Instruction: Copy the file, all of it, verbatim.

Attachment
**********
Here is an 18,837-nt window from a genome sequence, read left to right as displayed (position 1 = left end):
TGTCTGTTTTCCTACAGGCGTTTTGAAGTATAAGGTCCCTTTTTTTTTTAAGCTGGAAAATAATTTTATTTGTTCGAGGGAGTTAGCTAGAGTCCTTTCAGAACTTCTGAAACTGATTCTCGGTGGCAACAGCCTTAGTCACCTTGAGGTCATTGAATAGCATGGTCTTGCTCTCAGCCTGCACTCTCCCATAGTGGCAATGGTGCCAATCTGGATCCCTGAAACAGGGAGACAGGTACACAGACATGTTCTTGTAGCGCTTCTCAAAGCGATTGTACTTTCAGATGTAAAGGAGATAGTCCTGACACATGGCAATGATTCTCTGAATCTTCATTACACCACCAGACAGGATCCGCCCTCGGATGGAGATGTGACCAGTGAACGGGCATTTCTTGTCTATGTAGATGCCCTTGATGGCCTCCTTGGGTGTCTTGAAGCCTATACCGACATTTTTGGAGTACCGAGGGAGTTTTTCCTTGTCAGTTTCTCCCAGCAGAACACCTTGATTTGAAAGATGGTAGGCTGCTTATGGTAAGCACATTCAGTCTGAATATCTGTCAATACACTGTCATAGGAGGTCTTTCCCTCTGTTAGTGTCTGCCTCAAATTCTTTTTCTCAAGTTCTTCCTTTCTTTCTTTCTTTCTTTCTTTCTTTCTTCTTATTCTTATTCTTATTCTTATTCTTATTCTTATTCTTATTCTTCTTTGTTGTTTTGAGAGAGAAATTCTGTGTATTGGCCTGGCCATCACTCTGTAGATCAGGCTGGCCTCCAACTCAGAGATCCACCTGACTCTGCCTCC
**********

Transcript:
Here is an 18,837-nt window from a genome sequence, read left to right as displayed (position 1 = left end):
TGTCTGTTTTCCTACAGGCGTTTTGAAGTATAAGGTCCCTTTTTTTTTTAAGCTGGAAAATAATTTTATTTGTTCGAGGGAGTTAGCTAGAGTCCTTTCAGAACTTCTGAAACTGATTCTCGGTGGCAACAGCCTTAGTCACCTTGAGGTCATTGAATAGCATGGTCTTGCTCTCAGCCTGCACTCTCCCATAGTGGCAATGGTGCCAATCTGGATCCCTGAAACAGGGAGACAGGTACACAGACATGTTCTTGTAGCGCTTCTCAAAGCGATTGTACTTTCAGATGTAAAGGAGATAGTCCTGACACATGGCAATGATTCTCTGAATCTTCATTACACCACCAGACAGGATCCGCCCTCGGATGGAGATGTGACCAGTGAACGGGCATTTCTTGTCTATGTAGATGCCCTTGATGGCCTCCTTGGGTGTCTTGAAGCCTATACCGACATTTTTGGAGTACCGAGGGAGTTTTTCCTTGTCAGTTTCTCCCAGCAGAACACCTTGATTTGAAAGATGGTAGGCTGCTTATGGTAAGCACATTCAGTCTGAATATCTGTCAATACACTGTCATAGGAGGTCTTTCCCTCTGTTAGTGTCTGCCTCAAATTCTTTTTCTCAAGTTCTTCCTTTCTTTCTTTCTTTCTTTCTTTCTTTCTTCTTATTCTTATTCTTATTCTTATTCTTATTCTTATTCTTATTCTTCTTTGTTGTTTTGAGAGAGAAATTCTGTGTATTGGCCTGGCCATCACTCTGTAGATCAGGCTGGCCTCCAACTCAGAGATCCACCTGACTCTGCCTCC